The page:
'‘Great’ I thought to myself, ‘all I need is a pirate who’s studied psychology’. Of course I didn’t say that, it would have been psychologically unsound to do so; if you want to get someone on your side you don’t begin by criticizing them, you just tell it how you see it, in as gentle a manner as possible to begin with. ‘Well that’s really great, Baines. I commend your attitude’ I took a deep breath ‘The thing is though, that if they catch us and find out that we’re pirates, then they’ll probably beat seven bells out of us and only stop because they’re tired. After that they’ll hang us all from the yardarm until we’re dead. And that’s if they’re in a good mood.’
Baines considered this for a few seconds.
‘What if they’re in a bad mood?’
‘You don’t want to know’
‘No I do. What if they’re in a bad mood?’
‘Then they’ll cut our hands off and feed us to the sharks. Now listen to me and listen good. We wouldn’t stand a chance in a battle against this sort of opposition. Our only option is to make a run for it. Get every available hand up into that bloody rigging and unfold all the sails we’ve got. As soon as you’ve done that, report to me in the fo’csle. Do I make myself clear?’ Baines gave a ridiculously inept, imitation of a salute, and then he rushed off to carry out my order. For a few brief minutes the air was filled with cursing and shouting and oaths of every blood-curdling description, I was pleased to note that not one man was saying his prayers; not one. There was hope of salvation for these boys yet.
I instructed Thompson, who was the closest thing we had to a helmsman, to steer a dead straight course and wait for further instructions. I was thinking of detailing a party to jettison our cannons but I thought I’d leave that as a last resort, cannons are hard to replace in these seas, although when you’re making a run for it they’re dead weight. In any case I sent four men to offload the two cannons that were unusable; they were rusted so badly that they'd probably never have been rapaired so we could afford to lose them.
When Baines caught up with me in the fo’csle I was pleased to note that the Spanish galleon was making less ground on us than she had been although she was now only about a quarter of a mile behind us. Still well out of range, but still worryingly close. 'All sails are ready sir’ shouted Baines proudly ‘the fastest I’ve ever seen it done’ he lowered his voice an octave ‘by this crew anyway.’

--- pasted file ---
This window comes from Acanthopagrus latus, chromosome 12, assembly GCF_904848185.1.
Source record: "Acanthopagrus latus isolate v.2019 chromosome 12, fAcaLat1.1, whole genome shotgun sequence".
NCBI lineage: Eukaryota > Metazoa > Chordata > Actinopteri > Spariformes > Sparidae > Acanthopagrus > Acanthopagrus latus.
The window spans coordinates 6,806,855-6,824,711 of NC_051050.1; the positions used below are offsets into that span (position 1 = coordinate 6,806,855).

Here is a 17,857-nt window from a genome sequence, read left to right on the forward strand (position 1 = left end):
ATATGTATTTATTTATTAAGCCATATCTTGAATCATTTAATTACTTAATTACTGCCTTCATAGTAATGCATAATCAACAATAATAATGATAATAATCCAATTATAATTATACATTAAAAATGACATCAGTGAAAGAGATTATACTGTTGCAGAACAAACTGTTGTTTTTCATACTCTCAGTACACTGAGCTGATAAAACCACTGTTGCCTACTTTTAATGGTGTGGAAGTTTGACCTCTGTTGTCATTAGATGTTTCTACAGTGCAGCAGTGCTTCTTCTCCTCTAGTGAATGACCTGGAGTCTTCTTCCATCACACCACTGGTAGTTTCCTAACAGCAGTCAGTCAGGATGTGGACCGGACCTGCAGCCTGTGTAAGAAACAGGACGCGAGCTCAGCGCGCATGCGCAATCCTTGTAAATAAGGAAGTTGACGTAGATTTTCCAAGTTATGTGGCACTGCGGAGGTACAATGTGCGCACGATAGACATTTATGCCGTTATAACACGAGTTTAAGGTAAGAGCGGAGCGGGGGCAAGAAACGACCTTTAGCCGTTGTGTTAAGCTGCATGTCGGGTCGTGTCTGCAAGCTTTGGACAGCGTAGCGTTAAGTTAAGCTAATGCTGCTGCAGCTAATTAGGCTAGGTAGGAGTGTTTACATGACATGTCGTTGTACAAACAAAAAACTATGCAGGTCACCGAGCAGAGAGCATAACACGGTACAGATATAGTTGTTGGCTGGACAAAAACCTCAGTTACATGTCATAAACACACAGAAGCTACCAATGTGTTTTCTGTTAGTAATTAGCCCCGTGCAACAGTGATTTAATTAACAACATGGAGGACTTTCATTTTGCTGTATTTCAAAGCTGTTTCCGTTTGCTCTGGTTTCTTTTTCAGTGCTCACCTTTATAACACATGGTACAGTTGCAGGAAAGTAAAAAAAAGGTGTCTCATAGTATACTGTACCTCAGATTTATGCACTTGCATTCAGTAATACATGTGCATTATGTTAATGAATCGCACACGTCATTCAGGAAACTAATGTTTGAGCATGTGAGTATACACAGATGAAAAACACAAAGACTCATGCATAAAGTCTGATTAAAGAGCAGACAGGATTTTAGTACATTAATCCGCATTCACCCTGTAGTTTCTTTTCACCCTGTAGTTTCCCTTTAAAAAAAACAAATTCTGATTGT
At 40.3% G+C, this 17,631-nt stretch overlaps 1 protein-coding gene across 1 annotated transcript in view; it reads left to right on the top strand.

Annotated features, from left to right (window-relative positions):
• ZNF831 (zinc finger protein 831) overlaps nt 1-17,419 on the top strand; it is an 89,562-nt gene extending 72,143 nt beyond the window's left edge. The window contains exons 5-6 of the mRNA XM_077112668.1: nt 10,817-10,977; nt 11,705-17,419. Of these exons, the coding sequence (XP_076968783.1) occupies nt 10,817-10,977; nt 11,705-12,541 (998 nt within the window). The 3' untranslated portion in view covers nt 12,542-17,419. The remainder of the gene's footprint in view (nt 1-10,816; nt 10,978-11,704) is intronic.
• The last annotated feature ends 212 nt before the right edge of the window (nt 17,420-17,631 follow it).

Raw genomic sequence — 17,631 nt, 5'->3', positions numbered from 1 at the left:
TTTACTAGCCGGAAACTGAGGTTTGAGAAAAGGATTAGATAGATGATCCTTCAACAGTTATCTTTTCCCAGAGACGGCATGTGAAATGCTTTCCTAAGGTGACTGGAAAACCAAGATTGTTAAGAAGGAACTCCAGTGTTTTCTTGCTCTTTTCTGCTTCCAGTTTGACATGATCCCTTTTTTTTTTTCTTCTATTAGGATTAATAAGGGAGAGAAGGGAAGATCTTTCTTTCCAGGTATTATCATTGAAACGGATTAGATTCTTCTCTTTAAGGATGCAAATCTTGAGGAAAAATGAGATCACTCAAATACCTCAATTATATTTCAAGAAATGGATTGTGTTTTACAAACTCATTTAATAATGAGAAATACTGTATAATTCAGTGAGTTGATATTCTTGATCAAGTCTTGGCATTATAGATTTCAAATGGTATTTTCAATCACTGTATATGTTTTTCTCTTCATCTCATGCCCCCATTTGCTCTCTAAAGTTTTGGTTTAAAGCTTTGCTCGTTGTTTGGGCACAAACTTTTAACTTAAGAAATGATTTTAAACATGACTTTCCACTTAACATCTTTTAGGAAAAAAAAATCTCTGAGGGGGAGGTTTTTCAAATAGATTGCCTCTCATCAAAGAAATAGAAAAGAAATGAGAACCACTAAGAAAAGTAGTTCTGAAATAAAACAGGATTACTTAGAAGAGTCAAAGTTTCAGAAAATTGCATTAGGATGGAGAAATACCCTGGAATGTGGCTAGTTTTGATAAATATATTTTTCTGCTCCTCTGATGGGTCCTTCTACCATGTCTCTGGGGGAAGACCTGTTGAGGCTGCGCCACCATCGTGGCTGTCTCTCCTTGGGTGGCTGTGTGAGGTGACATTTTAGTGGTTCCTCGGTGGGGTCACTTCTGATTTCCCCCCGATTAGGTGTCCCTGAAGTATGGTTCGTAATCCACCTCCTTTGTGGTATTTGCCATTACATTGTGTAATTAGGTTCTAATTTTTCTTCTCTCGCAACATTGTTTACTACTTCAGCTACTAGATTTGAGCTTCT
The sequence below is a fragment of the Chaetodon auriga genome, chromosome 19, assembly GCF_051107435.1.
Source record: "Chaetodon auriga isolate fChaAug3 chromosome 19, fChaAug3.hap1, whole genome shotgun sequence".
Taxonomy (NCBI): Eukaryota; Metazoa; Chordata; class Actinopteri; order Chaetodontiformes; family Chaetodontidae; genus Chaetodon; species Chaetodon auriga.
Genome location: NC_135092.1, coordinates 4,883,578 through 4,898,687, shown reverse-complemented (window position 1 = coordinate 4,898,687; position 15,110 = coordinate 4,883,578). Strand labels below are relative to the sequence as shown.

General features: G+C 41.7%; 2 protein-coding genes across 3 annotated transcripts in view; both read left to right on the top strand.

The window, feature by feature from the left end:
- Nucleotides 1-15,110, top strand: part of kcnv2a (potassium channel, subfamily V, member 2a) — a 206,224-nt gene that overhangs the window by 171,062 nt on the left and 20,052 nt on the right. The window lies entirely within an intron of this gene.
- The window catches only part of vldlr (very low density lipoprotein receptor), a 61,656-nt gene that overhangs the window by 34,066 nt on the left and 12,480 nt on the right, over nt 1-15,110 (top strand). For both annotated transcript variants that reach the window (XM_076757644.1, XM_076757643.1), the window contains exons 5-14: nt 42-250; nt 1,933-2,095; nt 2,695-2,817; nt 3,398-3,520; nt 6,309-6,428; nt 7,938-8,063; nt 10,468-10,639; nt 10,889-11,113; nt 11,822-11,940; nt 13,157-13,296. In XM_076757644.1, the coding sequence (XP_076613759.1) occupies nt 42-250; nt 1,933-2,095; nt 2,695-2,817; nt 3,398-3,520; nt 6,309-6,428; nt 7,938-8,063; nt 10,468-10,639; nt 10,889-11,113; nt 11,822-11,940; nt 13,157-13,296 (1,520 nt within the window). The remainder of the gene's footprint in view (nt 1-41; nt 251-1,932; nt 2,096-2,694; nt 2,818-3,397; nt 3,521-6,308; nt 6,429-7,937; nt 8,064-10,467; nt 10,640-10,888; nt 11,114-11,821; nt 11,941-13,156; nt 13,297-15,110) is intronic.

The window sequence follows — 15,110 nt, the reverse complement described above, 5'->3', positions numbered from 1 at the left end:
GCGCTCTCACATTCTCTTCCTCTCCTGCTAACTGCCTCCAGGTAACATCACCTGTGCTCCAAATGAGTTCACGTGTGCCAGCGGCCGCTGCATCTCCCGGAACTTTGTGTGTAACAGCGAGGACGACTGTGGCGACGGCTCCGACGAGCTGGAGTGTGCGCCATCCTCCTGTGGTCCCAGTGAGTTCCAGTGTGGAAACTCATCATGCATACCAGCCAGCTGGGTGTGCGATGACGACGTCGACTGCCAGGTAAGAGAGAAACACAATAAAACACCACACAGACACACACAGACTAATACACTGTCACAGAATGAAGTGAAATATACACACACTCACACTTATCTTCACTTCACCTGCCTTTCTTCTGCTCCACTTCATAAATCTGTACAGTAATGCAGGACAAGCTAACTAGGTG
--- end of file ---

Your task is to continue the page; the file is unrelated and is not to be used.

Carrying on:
'Well done Baines’ I said cheerily ‘we may get out of this yet. Now, I want to keep the remaining four cannons for as long as possible, and I want to keep the loot forever, but is there anything you can think of that we don’t need? Anything that’s of no real use to us and that we can throw overboard?’ Baines thought hard for a few seconds, another fat bead of greasy sweat rolled down his cheek, ‘Well there’s the captain sir’ he said enthusiastically, ‘He’s fucking useless.’ I must say, desperate as I was, thinking in a panic, you know, I actually considered it for a few brief seconds. I couldn’t do it of course, but Baines was right, the captain was fucking useless.
‘No, I mean is there anything we can chuck overboard that isn’t human?’
Baines scratched the back of his head and thought for a few seconds. Yet another fat bead of greasy sweat rolled down his brow. ‘You mean like vampires sir?’
‘Just forget it Baines. Detail four men to man the stirrup pump. I want them to give those sails a soaking.’ I was hoping that wet sails would give us the extra edge we needed. ‘And put anyone spare onto the oars. I want every ounce of speed we can get out of this ship.’ The galleon was slow but she had momentum we weren't in the clear just yet. So the crew sweated and heaved, jigging the booms, angling sails this way and that until both masts and the spritsail were giving us maximum speed. and we gathered the wind in our wet sails and we flew. And after a while the Spanish galleon disappeared into the horizon behind us. That night we gave the captain the black spot. And since I was duly elected captain, we headed for Tortuga instead of Providence and we lived like lords for a while.